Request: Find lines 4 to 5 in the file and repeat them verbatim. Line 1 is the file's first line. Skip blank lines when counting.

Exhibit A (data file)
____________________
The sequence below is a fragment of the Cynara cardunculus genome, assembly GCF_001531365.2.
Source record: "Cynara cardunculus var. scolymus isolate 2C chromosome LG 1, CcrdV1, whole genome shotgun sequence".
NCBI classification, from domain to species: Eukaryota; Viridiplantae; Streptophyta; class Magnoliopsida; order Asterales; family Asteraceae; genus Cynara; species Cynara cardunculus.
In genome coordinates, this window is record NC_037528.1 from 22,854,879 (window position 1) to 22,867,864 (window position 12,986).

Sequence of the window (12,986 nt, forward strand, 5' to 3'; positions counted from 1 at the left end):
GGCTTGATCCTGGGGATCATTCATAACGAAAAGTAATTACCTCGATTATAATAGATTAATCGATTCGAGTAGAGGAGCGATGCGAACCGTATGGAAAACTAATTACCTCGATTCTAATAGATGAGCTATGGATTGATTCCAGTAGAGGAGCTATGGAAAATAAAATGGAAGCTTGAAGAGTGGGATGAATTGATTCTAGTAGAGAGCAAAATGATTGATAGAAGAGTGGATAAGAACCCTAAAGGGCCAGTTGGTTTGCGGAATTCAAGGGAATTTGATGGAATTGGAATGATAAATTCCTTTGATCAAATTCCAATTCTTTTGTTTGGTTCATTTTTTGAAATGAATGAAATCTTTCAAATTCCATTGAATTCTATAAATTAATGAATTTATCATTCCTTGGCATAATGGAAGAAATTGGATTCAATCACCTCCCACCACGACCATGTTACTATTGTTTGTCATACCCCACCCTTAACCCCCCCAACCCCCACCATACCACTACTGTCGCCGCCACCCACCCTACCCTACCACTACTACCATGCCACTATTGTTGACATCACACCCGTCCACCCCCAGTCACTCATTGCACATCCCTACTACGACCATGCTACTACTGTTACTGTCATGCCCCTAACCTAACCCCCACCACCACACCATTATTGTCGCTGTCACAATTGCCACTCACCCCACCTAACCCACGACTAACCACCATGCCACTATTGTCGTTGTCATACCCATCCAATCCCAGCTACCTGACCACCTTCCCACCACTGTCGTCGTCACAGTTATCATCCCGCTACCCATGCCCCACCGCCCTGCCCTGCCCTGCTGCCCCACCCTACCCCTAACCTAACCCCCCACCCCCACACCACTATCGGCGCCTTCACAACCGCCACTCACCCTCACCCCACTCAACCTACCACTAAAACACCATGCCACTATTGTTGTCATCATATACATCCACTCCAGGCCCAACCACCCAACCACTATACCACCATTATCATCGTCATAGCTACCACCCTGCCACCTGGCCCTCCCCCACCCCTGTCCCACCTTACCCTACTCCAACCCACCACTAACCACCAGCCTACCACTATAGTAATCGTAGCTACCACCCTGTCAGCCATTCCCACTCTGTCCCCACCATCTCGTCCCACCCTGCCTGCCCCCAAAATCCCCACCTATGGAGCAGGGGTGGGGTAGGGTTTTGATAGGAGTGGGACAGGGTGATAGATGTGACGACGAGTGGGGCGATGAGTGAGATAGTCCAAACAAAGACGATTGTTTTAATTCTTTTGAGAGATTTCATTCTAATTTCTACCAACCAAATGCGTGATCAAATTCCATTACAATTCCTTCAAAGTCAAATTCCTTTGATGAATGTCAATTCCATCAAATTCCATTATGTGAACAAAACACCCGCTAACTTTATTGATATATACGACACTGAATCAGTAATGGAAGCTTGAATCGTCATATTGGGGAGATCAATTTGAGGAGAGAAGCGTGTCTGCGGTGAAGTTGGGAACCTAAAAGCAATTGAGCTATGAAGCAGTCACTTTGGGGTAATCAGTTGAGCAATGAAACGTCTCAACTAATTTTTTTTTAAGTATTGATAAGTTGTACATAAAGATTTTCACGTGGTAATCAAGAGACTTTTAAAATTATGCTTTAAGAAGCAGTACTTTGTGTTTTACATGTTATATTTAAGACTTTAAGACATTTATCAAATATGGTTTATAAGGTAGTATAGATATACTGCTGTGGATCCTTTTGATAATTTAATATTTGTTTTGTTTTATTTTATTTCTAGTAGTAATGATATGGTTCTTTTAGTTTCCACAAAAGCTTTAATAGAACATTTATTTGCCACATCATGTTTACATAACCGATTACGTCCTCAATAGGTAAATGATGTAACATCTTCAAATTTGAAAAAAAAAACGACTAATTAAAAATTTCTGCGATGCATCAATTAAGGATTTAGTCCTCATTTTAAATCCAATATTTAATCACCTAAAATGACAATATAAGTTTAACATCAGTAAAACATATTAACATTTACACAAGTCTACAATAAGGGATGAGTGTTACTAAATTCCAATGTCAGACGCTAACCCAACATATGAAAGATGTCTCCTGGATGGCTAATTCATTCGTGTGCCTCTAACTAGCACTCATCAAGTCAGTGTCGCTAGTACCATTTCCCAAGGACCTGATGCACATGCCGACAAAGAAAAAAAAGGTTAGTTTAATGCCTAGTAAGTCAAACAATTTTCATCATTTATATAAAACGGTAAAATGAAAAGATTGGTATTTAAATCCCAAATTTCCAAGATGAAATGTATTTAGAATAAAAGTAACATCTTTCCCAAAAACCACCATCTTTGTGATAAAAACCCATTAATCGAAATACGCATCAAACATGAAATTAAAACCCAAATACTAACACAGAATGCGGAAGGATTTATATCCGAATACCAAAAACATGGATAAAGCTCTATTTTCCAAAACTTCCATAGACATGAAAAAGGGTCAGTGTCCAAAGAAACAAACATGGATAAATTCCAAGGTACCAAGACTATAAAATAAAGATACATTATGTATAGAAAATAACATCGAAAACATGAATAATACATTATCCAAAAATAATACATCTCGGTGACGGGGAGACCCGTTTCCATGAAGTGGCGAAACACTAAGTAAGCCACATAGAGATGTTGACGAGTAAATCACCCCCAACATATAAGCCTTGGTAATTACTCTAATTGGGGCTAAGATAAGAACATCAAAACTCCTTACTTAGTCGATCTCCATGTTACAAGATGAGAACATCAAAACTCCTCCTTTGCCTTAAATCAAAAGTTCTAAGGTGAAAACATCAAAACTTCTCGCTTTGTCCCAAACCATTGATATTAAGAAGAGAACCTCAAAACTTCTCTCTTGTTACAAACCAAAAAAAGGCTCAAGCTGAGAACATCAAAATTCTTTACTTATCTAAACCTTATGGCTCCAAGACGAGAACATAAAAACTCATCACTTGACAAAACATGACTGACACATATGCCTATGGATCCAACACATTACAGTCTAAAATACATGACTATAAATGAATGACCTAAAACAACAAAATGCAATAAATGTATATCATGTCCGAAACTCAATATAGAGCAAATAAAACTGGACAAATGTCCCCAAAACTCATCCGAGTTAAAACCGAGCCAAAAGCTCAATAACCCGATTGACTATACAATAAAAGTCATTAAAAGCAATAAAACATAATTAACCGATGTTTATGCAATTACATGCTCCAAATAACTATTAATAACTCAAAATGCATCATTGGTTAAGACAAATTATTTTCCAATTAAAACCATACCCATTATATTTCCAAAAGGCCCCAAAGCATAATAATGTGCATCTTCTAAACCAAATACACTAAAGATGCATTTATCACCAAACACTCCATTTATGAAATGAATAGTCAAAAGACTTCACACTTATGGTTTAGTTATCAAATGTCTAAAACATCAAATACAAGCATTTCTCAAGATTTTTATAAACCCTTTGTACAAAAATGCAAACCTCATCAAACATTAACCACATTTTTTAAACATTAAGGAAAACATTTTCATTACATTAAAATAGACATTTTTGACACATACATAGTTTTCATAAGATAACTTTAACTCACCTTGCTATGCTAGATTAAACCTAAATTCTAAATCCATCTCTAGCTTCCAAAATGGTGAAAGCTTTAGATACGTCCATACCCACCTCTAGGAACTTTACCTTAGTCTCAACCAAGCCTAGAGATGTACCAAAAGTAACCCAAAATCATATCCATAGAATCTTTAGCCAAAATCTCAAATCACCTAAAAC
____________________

In genome coordinates, this window is record NC_037528.1 from 22,854,879 (window position 1) to 22,867,864 (window position 12,986).

Sequence of the window (12,986 nt, forward strand, 5' to 3'; positions counted from 1 at the left end):